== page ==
Healthy mom, healthy baby: Supporting new moms and babies on their breastfeeding journey

[3 MIN READ]

In this article:

  • August marks National Breastfeeding Month in the United States, which has been celebrated annually since 2011. According to the U.S. Breastfeeding Committee, this month is a time to “celebrate mothers and lactating parents and work to protect, promote and support breastfeeding and human milk feeding.”

  • Most babies born in the U.S. start their lives breastfeeding, but many families do not end up continuing to breastfeed for as long as they intended to.

  • Breastfeeding can have many benefits for moms and babies. Read on to learn more.

Most babies start off their lives breastfeeding, but with many barriers to moms and babies – from a lack of social and workplace support, problems lactating and social stigmas – many families do not continue to breastfeed as long as they had planned.

“Helping families establish and maintain a successful breastfeeding journey is a large focus at Providence that begins at the first prenatal visit and continues throughout the early years of life,” says Andrea Caivano-Reed, a lactation consultant at Providence St. Joseph Hospital. “Learning to breastfeed takes time and requires ongoing support. By accessing early prenatal breastfeeding education, support in the hospital and support after returning home, parents will be more likely to succeed with breastfeeding.”

First recognized in 2011 by the U.S. Breastfeeding Committee, National Breastfeeding Month is a time to help shift the conversation around breastfeeding by celebrating breastfeeding families and working to protect, promote and support breastfeeding in the U.S.

Why celebrate National Breastfeeding Month?

For National Breastfeeding Month 2023, the U.S. Breastfeeding Committee is honoring the theme “This is our why,” to recognize why breastfeeding is so important as well as the stories of the mothers, babies and families who need support to effectively breastfeed.

The committee is also recognizing specific observances during August which focus on breastfeeding support for underserved families, including:

  • World Breastfeeding Week (August 1-7)
  • Indigenous Milk Medicine Week (August 8-14)
  • Asian American Native Hawaiian and Pacific Islander Breastfeeding Week (August 15-21)
  • Black Breastfeeding Week (August 25-31)
  • Lactancia Latina (September 5-11)

The American Academy of Pediatrics recently updated its guidelines for infant feeding to reflect World Health Organization guidelines. The AAP recommends exclusive breastfeeding for the first six months of life, then continued breastfeeding with complementary foods until at least two years or beyond, as long as mom and baby wish to continue. Honoring this month is important as more than 83% of babies are breastfed when they are born, but under 56% are at six months of age. And, less than a quarter of babies are exclusively breastfed as recommended by these guidelines.

The benefits of breastfeeding

Breastfeeding helps babies get nearly complete nutrition straight from their mothers (though some babies may need supplemental vitamin D). Staying with breastfeeding can have many benefits for moms and babies. These include a lower risk of:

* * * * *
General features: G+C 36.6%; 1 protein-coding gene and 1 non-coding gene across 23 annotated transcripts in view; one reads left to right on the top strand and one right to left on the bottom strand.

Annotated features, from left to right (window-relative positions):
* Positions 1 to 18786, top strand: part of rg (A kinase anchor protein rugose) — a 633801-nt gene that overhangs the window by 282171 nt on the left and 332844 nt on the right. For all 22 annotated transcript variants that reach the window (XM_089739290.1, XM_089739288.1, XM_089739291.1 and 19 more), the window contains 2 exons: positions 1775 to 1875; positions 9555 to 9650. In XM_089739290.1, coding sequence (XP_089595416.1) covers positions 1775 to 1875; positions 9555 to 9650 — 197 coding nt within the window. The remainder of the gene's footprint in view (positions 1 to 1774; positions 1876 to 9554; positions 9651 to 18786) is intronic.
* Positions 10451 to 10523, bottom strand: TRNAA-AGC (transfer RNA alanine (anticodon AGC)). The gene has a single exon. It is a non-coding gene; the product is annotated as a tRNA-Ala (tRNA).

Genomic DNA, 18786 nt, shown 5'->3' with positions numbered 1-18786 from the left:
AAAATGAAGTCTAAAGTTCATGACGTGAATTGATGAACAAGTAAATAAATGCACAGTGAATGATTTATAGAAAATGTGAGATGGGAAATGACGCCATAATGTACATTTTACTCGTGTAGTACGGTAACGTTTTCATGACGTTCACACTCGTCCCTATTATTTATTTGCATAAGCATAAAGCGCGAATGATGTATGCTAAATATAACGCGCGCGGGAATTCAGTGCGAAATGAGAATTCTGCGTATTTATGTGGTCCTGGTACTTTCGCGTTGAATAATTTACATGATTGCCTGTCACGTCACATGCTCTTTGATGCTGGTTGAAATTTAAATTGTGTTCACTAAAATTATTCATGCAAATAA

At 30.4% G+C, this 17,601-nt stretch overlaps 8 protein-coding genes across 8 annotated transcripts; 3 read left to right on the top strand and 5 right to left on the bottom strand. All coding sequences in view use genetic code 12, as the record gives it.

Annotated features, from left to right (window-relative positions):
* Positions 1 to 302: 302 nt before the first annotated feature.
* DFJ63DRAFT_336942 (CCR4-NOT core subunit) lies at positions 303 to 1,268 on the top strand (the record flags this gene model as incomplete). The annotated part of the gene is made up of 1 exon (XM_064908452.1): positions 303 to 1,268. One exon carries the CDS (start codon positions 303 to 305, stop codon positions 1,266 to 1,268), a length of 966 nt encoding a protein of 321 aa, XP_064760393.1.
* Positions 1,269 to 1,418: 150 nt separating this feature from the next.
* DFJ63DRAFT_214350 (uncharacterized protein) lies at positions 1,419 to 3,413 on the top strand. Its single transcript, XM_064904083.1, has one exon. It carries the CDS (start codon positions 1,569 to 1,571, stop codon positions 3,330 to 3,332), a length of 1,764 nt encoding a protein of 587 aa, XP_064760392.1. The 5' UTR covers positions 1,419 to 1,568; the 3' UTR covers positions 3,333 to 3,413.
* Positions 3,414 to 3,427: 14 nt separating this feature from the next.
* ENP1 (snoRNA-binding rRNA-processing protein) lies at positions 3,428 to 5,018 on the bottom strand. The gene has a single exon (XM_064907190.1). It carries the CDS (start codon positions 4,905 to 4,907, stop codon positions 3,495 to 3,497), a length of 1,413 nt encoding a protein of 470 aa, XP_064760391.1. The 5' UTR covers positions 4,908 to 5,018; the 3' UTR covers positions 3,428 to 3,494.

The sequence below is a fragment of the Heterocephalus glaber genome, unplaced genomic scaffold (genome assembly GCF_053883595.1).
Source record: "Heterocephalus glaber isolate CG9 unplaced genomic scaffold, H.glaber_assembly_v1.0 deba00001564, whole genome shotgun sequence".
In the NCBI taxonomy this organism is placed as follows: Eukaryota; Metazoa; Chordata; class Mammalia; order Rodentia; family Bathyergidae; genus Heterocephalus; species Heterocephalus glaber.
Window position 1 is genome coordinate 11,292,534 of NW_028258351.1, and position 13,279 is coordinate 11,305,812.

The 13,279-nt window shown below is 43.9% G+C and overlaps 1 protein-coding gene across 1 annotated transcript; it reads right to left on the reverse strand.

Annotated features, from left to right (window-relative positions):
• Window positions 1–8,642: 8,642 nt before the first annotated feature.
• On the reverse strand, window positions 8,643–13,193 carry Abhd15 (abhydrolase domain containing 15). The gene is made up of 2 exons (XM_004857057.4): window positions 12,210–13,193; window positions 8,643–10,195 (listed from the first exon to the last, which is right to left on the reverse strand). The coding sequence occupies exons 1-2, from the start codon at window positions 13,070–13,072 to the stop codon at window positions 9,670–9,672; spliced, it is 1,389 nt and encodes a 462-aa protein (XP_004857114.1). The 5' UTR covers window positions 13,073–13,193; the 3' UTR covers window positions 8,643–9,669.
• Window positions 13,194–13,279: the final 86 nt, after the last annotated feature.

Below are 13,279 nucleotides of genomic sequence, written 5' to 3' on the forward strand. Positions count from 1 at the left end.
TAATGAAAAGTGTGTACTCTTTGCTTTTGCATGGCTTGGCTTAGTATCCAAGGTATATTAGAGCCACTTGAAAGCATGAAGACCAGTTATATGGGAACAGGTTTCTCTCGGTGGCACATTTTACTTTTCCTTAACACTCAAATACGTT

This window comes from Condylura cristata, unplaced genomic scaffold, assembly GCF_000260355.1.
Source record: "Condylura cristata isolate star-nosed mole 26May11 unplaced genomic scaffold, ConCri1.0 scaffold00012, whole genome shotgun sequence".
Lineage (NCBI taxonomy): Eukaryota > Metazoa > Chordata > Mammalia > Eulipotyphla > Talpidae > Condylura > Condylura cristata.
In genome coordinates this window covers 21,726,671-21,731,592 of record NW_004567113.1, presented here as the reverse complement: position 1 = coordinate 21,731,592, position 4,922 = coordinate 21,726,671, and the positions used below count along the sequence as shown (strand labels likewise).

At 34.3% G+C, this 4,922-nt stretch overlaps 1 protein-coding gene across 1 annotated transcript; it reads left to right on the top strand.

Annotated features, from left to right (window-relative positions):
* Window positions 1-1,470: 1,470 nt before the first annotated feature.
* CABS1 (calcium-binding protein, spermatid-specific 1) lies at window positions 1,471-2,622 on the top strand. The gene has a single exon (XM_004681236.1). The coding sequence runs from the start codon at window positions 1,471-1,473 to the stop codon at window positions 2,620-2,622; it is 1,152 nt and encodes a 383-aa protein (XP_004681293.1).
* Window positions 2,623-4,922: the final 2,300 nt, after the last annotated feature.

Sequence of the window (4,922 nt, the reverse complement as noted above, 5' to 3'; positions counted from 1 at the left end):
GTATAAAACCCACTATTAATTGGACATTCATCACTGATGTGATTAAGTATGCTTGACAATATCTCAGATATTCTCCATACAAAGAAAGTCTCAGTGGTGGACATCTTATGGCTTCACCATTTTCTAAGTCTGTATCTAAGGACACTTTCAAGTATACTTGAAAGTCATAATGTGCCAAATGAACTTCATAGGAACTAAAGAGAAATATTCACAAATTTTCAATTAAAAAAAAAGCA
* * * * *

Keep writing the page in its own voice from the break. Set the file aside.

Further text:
• Asthma
  • Ear infections
  • Obesity
  • Stomach bugs
  • Sudden infant death syndrome (SIDS)
  • Type 1 diabetes

Breastfeeding mothers can also benefit, including reduced risk of breast and ovarian cancer and type 2 diabetes.

In addition to these benefits against disease, breastfeeding can also help moms and babies bond together through increased skin-to-skin contact.

Supporting an equitable future for breastfeeding

The National Institute for Children’s Health Equity recognizes that gaps in resources and support mean that there are wide disparities for breastfeeding moms based on race, nationality, gender identity, sexual orientation and ability. The American Academy of Pediatrics also called for greater breastfeeding support for Black mothers in particular.

Health care providers, including caregivers across Providence, are available to help new mothers be successful in starting – and continuing – to breastfeed, including:

  • Handling and storing breast milk
  • Help finding and using breast pumps
  • Lactation support, including lactation consultants
  • Weaning guidance

“All our Labor and Delivery and Mother-Baby Unit nurses are specially trained in breastfeeding,” Caivano-Reed says of Providence St. Joseph Hospital Orange. “Lactation consultants are also available daily to assist with more extensive infant feeding needs. Within a few days of discharge, infants are seen at the Mother Baby Assessment Center to ensure the infant is continuing to thrive. Additionally, families have access to ongoing breastfeeding support through thrice weekly breastfeeding workshops and private lactation consults by appointment.”

Contributing Caregiver

Andrea Caivano-Reed, lactation consultant at Providence St. Joseph Hospital.

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Related resources

Named One of the Best Places in America to Have a Baby

Providence Everett’s Lactation and Post-Partum Clinic offers support for new parents

Spokane baby boom: 15 Providence maternity nurses pregnant at once

This information is not intended as a substitute for professional medical care. Always follow your health care professional’s instructions.

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